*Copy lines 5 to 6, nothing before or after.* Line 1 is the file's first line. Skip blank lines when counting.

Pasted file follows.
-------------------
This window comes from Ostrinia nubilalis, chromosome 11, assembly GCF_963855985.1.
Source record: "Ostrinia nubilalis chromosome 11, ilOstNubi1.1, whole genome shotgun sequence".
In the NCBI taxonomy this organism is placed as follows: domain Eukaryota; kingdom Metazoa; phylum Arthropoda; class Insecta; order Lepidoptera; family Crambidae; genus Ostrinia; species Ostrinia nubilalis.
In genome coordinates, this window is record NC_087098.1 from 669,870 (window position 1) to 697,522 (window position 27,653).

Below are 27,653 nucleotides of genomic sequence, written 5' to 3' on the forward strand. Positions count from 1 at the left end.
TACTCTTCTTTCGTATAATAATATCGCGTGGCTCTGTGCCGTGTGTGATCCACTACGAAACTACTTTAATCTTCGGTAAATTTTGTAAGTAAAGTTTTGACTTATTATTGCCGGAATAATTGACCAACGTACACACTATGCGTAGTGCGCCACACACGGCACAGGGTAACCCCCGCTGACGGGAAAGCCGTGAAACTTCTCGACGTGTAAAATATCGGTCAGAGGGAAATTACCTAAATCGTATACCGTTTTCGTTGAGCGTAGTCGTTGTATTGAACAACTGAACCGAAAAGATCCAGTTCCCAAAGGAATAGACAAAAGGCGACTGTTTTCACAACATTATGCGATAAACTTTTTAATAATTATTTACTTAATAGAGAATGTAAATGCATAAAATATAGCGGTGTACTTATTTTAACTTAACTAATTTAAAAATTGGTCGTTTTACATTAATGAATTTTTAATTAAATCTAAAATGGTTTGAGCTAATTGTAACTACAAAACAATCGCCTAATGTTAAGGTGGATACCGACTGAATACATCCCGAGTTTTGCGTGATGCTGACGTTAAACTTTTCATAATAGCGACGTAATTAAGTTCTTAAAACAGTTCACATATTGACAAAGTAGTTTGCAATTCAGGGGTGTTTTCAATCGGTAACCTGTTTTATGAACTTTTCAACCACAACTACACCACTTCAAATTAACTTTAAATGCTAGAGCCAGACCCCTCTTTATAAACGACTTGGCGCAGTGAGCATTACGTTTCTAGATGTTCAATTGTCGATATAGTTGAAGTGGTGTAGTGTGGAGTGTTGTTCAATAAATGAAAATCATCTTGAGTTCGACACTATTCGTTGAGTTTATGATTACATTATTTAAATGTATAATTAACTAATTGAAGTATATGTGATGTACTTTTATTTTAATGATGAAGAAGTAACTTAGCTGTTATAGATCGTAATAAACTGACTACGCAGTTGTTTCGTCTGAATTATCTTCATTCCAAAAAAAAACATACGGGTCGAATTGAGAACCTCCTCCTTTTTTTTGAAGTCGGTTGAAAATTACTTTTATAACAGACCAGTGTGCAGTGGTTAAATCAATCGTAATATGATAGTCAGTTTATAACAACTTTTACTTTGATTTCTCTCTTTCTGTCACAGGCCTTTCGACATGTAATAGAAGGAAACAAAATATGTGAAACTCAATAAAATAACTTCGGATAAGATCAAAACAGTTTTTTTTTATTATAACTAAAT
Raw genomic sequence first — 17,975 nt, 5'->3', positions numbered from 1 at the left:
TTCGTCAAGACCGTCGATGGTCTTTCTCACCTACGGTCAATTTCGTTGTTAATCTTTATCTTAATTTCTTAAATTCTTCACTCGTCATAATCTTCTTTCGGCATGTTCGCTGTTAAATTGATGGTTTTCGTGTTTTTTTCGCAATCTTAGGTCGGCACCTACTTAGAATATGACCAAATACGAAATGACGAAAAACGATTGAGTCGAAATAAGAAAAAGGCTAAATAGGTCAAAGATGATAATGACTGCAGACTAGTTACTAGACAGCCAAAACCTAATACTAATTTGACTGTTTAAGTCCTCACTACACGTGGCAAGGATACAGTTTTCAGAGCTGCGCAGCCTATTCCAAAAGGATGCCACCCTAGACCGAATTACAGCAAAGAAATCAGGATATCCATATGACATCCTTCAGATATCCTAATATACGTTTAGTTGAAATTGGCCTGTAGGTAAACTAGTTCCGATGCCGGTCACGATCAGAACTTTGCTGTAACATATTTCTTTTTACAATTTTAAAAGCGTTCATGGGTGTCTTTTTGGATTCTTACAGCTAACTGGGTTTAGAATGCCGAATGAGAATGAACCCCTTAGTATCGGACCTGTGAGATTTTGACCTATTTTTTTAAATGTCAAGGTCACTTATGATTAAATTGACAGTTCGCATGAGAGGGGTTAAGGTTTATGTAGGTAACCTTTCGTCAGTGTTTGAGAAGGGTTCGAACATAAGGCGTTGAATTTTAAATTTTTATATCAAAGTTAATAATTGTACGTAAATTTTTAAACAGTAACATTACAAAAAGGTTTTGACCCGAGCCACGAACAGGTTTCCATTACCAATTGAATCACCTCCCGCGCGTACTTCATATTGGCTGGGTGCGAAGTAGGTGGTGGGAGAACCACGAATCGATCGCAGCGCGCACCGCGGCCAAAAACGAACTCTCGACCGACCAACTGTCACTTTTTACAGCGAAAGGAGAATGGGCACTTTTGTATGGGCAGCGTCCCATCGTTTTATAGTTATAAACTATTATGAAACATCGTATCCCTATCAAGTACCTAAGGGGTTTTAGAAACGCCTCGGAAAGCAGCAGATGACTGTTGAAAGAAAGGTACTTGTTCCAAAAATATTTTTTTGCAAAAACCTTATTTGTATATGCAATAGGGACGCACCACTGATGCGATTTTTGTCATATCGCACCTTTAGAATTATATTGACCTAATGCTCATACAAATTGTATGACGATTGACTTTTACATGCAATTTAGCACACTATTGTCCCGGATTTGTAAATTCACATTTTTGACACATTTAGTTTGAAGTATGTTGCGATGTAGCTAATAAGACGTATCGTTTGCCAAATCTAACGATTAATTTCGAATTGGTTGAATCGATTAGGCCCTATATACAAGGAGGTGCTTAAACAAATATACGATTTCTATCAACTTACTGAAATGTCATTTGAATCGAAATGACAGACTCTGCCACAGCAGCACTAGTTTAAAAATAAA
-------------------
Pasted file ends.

Below are 27,653 nucleotides of genomic sequence, written 5' to 3' on the forward strand. Positions count from 1 at the left end.
TACTCTTCTTTCGTATAATAATATCGCGTGGCTCTGTGCCGTGTGTGATCCACTACGAAACTACTTTAATCTTCGGTAAATTTTGTAAGTAAAGTTTTGACTTATTATTGCCGGAATAATTGACCAACGTACACACTATGCGTAGTGCGCCACACACGGCACAGGGTAACCCCCGCTGACGGGAAAGCCGTGAAACTTCTCGACGTGTAAAATATCGGTCAGAGGGAAATTACCTAAATCGTATACCGTTTTCGTTGAGCGTAGTCGTTGTATTGAACAACTGAACCGAAAAGATCCAGTTCCCAAAGGAATAGACAAAAGGCGACTGTTTTCACAACATTATGCGATAAACTTTTTAATAATTATTTACTTAATAGAGAATGTAAATGCATAAAATATAGCGGTGTACTTATTTTAACTTAACTAATTTAAAAATTGGTCGTTTTACATTAATGAATTTTTAATTAAATCTAAAATGGTTTGAGCTAATTGTAACTACAAAACAATCGCCTAATGTTAAGGTGGATACCGACTGAATACATCCCGAGTTTTGCGTGATGCTGACGTTAAACTTTTCATAATAGCGACGTAATTAAGTTCTTAAAACAGTTCACATATTGACAAAGTAGTTTGCAATTCAGGGGTGTTTTCAATCGGTAACCTGTTTTATGAACTTTTCAACCACAACTACACCACTTCAAATTAACTTTAAATGCTAGAGCCAGACCCCTCTTTATAAACGACTTGGCGCAGTGAGCATTACGTTTCTAGATGTTCAATTGTCGATATAGTTGAAGTGGTGTAGTGTGGAGTGTTGTTCAATAAATGAAAATCATCTTGAGTTCGACACTATTCGTTGAGTTTATGATTACATTATTTAAATGTATAATTAACTAATTGAAGTATATGTGATGTACTTTTATTTTAATGATGAAGAAGTAACTTAGCTGTTATAGATCGTAATAAACTGACTACGCAGTTGTTTCGTCTGAATTATCTTCATTCCAAAAAAAAACATACGGGTCGAATTGAGAACCTCCTCCTTTTTTTTGAAGTCGGTTGAAAATTACTTTTATAACAGACCAGTGTGCAGTGGTTAAATCAATCGTAATATGATAGTCAGTTTATAACAACTTTTACTTTGATTTCTCTCTTTCTGTCACAGGCCTTTCGACATGTAATAGAAGGAAACAAAATATGTGAAACTCAATAAAATAACTTCGGATAAGATCAAAACAGTTTTTTTTTATTATAACTAAAT